After taking a backseat in the education world for many years, handwriting is back. While assistive technology can help students with writing problems, it does not remove the importance of teaching explicit handwriting. Handwriting reinforces reading and spelling skills, and is linked to reading and spelling achievement. In this insightful podcast, you will learn how handwriting supports the science of reading and strategies educators can use immediately in the classroom to build handwriting into their daily lessons.In this podcast, listeners will learn: The connection between handwriting, reading, and writingThe evidence around two “great debates”Printing or cursive? Handwriting or keyboarding? Key recommendations for handwriting instruction
The Equity Gap, or differentials in race, ethnicity, income, language, and background, has become even more prominent during the pandemic. Minority students from low-income communities were among those most affected by the lockdown and the move to remote learning—where they faced social and economic stress in their families and communities. In this important podcast, assessment expert Dr. Roland Good explores the Equity Gap and how it affects assessment data. You will also learn about reporting tools educators can use to discover skill gaps and provide students with the support they need. In this podcast, Dr. Good will discuss:How assessment data shows the skills most affected by gaps in equityHow the pandemic affected the Equity GapReporting tools that can help educators disseminate student dataHow to use assessment data to provide differentiation, prepare for state testing, and close skill gapsNext steps to closing the Equity Gap  Please join us for this informative and engaging discussion with EDVIEW360 Podcast Host and Education Leader Pam Austin.
For our podcast, we talk with Kristen Jones, LETRS Literacy Champion and Curriculum Director at Enid Public Schools in Enid, Oklahoma. This inspiring educator will share how Enid Public Schools used literacy professional learning to transform teacher knowledge and raise student achievement. Jones will discuss steps taken by Enid Public Schools as they implemented LETRS professional learning district-wide. She’ll also address how the training increased teacher knowledge of the science of reading and transformed the school district and community, leading to the school district becoming one of the winners of the first Dr. Louisa Moats Award for Excellence Implementing the Science of Reading.Jones will also address:Why her district chose a program aligned with the science of readingHow the district encouraged teacher buy-in Challenges faced in a district-wide implementationTips for administrators to roll out a new literacy professional learning program“Enid Public Schools has strong leaders who ‘owned’ the challenge and are fully committed to the idea that almost all kids can learn to read. It has talented teachers who have dug into substantive learning about reading science, and who are working diligently to refine their teaching skills. I would like to express my sincere admiration for these educators and congratulate them on making a significant, transformational contribution toward the improvement of student literacy in their district.” –Dr. Louisa Moats, LETRS author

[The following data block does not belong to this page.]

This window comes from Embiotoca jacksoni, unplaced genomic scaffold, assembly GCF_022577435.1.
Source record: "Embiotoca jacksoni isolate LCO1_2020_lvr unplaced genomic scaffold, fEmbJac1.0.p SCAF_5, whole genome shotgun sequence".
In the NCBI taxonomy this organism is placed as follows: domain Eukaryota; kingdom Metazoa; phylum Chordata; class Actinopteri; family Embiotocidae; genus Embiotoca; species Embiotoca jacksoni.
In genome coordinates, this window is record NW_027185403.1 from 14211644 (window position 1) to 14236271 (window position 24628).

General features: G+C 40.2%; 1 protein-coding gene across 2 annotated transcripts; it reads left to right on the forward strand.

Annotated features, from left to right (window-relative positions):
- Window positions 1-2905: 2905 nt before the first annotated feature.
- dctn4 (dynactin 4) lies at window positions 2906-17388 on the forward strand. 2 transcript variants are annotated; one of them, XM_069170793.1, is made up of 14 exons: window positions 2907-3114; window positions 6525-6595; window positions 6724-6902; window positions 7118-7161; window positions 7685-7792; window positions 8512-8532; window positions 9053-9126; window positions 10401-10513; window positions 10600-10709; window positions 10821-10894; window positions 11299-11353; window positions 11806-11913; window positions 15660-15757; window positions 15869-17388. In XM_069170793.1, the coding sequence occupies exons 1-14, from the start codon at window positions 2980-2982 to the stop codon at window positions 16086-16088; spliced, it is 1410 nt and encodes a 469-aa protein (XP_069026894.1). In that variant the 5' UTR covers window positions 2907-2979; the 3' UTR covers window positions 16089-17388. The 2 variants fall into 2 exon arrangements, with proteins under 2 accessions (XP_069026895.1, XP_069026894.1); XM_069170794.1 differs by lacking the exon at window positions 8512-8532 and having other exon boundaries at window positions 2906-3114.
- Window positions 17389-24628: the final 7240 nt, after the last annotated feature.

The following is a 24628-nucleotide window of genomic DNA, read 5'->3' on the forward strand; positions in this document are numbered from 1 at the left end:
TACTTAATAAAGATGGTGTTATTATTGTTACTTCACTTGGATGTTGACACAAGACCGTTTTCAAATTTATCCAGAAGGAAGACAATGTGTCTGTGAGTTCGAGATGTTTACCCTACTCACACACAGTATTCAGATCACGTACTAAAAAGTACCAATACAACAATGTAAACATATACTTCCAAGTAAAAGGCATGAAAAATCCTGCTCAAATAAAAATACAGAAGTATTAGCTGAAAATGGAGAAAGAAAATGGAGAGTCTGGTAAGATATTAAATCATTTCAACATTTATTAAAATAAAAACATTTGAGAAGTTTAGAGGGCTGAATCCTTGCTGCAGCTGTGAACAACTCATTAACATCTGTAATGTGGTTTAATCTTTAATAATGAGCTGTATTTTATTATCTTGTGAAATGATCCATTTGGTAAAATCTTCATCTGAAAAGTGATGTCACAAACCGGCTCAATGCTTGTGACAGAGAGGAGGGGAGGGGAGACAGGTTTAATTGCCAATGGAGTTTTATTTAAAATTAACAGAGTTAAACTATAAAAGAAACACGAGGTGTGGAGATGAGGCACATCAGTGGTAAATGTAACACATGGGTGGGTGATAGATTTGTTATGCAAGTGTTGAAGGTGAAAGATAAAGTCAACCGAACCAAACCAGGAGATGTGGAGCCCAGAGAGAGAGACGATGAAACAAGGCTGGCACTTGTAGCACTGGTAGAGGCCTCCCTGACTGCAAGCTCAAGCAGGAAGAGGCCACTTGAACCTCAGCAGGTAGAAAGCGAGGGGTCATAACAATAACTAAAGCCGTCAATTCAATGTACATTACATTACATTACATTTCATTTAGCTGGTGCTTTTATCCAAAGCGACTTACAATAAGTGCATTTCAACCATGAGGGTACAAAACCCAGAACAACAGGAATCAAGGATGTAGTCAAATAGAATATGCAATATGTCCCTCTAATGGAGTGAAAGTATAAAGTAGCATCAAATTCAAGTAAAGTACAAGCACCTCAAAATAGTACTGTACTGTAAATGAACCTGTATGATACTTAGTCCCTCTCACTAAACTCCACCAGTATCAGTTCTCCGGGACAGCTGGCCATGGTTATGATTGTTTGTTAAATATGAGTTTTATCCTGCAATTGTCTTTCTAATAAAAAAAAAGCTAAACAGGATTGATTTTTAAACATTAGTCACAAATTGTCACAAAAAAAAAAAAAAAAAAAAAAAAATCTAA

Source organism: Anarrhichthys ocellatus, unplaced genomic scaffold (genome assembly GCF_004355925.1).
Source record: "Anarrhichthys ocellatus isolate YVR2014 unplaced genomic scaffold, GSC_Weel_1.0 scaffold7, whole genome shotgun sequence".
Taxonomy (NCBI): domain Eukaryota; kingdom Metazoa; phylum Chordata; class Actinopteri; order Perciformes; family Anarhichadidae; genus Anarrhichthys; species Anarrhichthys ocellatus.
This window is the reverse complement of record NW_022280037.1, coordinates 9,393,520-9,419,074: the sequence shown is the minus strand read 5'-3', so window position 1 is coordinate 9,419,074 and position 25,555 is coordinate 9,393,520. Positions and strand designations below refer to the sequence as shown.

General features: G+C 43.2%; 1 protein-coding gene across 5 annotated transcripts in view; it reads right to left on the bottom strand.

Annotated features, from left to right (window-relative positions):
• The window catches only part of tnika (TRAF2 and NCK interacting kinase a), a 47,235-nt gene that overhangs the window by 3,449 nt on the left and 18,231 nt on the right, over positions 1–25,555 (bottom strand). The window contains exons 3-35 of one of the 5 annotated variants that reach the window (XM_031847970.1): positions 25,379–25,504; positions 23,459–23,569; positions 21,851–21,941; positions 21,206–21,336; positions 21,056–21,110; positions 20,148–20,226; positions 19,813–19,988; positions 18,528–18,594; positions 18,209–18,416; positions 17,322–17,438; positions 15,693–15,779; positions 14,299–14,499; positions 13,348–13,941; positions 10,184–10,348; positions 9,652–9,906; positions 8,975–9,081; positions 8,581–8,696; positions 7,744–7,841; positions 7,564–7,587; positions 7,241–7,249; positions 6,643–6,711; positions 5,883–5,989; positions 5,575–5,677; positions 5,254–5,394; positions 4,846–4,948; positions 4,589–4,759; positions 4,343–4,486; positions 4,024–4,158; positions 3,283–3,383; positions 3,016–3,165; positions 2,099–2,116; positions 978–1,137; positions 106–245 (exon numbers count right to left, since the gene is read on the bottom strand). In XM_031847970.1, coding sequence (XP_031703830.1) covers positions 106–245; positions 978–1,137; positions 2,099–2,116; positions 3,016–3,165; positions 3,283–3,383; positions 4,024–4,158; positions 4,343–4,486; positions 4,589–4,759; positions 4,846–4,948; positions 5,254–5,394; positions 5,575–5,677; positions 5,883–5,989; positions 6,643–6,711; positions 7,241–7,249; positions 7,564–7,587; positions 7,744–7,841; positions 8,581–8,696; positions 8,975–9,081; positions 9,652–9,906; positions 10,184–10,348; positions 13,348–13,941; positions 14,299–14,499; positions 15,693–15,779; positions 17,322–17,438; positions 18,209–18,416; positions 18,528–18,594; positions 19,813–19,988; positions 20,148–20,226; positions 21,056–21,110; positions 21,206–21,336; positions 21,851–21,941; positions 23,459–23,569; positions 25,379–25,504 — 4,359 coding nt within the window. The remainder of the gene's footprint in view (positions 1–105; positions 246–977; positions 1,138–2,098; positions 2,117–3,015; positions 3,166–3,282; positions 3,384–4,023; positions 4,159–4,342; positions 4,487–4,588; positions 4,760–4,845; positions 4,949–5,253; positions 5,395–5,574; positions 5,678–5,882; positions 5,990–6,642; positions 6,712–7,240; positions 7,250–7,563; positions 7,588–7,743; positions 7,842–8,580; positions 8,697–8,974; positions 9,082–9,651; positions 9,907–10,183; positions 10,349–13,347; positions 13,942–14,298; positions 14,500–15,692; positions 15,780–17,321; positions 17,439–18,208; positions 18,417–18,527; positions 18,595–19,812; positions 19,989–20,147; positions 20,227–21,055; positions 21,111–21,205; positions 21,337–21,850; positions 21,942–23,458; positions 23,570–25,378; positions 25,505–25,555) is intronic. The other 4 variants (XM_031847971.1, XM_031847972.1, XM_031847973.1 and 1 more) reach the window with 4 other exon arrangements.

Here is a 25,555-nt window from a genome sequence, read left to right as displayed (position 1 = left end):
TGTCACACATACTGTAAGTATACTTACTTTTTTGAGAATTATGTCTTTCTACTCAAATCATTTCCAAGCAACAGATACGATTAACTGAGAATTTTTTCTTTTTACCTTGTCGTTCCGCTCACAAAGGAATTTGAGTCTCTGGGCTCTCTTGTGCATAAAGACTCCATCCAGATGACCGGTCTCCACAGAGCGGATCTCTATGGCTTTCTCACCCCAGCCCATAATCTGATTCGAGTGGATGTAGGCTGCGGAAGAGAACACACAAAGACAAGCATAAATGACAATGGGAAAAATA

The future depends on our children and one way to fully empower them is to recognize that literacy is a fundamental right in society.  Join Dr. Maria Murray—founder and president and CEO of The Reading League—for an engaging podcast episode as she explains why the science of reading is now regarded as a defining movement and addresses the need to protect the integrity of its findings so that the promise of successful reading outcomes for our students can be realized. In this podcast, Dr. Murray discusses:Defining the Science of ReadingRecognizing literacy as a human rightWhat the Science of Reading is NOT‘Science’ separates what the Science of Reading isWhat we have learned; What we still have to learnHow to be good citizens for the Science of ReadingCreating equity and much more!You don’t want to miss this engaging conversation!